In my last post, I wrestled with the complexities of what it means to love our neighbor in a globally conscious world. This is a problem that I've been struggling with this summer, as I directly experience poverty of all kinds in other countries. When I have no choice but to look directly at poverty and injustice, I can't just look away or say that I don't know how to solve the problem. I must accept that I'm looking at the face of my neighbor--the face of Christ--and I am commanded to love.
After finding myself perplexed about this, I realized that I'm looking at the issue all wrong. I am presupposing that loving neighbor is about doing. Perhaps it's part of my personality or maybe I inherited it from the workaholic American mindset, but I often think that only concrete acts are worthwhile. When I see someone hungry, I think, "I could feed them." But then, who will feed them tomorrow? And who will feed the thousands of others who are starving? When a friend comes to confide in me a personal problem they're struggling with, often I can't say or do anything to make it better. So I think to myself, "Why are you telling me this? I can't fix your problem!"
But that's not the point! God has not given me the ability or the command to fix all the world's problems. He asks me simply to love. Don't get me wrong...there are times when action is necessary. As St. James says, "If a brother or sister has nothing to wear and has no food for the day, and one of you says to them, 'Go in peace, keep warm, and eat well,' but you do not give them the necessities of the body, what good is it?" (James 2:15-16). But if our first response is one where we must be the superhero, the skilled doctor, the savior, then that is not love. I suggest, as I'm gradually finding out myself, that love of neighbor is synonymous to what we call solidarity. With solidarity there is a progression from awareness to compassion and eventually action, but that action must be always based in compassion and a desire to serve for the glory of God.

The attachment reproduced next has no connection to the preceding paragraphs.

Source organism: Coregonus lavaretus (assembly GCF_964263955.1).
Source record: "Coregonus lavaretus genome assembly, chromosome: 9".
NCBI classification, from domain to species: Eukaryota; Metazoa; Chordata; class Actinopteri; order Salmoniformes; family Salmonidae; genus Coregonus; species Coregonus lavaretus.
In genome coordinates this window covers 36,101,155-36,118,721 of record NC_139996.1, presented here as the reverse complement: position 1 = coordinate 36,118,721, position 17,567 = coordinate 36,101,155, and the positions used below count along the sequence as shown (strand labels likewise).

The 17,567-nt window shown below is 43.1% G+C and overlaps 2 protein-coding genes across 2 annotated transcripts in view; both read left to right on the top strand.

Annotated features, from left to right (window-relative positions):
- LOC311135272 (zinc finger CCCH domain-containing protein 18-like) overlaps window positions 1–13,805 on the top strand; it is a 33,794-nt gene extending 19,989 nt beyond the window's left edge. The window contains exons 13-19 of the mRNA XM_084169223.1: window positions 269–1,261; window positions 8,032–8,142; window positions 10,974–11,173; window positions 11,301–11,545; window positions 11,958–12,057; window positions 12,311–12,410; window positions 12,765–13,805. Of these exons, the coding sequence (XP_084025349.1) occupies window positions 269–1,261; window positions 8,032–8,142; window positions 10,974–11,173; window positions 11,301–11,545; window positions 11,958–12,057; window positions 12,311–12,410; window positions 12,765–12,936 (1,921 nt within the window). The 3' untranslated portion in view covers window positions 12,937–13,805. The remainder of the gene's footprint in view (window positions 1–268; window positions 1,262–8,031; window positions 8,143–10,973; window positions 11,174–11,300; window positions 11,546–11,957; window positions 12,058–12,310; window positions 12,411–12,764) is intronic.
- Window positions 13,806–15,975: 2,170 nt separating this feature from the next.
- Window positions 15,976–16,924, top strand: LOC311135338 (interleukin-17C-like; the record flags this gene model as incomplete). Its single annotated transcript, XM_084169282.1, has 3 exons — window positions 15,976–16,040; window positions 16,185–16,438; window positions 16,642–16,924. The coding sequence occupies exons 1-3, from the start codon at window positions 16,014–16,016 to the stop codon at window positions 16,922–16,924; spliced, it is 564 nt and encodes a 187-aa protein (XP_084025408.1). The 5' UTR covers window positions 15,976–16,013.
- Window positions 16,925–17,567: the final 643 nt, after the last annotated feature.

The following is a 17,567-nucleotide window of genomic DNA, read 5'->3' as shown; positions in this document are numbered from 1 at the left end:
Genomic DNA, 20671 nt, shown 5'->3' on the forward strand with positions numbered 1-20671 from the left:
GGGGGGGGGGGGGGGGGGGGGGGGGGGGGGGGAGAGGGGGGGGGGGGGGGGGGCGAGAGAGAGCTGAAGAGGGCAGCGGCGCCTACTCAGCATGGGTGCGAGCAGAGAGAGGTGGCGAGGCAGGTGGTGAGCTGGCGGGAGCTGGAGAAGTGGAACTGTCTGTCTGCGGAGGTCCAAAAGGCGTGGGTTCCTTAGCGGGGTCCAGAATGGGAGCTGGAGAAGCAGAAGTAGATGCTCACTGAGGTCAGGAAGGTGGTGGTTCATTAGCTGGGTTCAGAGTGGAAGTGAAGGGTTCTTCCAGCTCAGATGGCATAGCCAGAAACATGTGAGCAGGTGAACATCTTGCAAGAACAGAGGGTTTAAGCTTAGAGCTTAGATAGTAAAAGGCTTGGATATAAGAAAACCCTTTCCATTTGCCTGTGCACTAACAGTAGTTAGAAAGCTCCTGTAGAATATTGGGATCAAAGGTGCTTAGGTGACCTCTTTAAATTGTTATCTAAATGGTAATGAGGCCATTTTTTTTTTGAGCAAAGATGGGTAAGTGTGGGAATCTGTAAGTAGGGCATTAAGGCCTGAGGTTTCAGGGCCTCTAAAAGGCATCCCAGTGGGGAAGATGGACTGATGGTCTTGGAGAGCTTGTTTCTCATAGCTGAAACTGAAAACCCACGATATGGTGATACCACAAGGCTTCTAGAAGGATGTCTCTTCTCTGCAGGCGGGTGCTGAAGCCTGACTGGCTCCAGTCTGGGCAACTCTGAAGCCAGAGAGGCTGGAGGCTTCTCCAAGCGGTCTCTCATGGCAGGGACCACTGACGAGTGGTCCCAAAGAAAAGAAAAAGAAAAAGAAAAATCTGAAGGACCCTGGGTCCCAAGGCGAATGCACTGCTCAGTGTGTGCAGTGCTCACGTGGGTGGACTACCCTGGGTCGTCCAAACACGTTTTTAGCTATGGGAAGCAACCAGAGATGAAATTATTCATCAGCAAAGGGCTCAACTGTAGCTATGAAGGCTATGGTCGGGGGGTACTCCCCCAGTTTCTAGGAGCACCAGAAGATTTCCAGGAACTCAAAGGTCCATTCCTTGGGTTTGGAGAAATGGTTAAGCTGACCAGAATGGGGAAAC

To illustrate my point, please allow me a creative interpretation of the gospel account of the Wedding at Cana (John 2:1-11). Jesus was at a wedding, a common event of human life, with his mother and his disciples, that is, with community. The crisis is that the wine has run out. Wine is a drink of joy, and when that joy is gone, the normal flow of life is interrupted. This is what happens when people must suffer injustice and violence - they cannot live normally and with the dignity and happiness that God wishes us all to have.
Then Jesus' mother tells him, "They have no wine." The first step in loving our neighbor, in living in solidarity with others, is knowledge. We must be made aware of the situation in order to respond with love. If we refuse to listen to those who announce that our neighbors are suffering, then we will never love. We will remain isolated within our own selfish lives and wonder why we feel so miserable. But to listen, to seek to know our neighbors will cause us many inconveniences and risks, and the others' suffering will be our own. This is hard to bear, but it is necessary to our living fully in communion with God and others.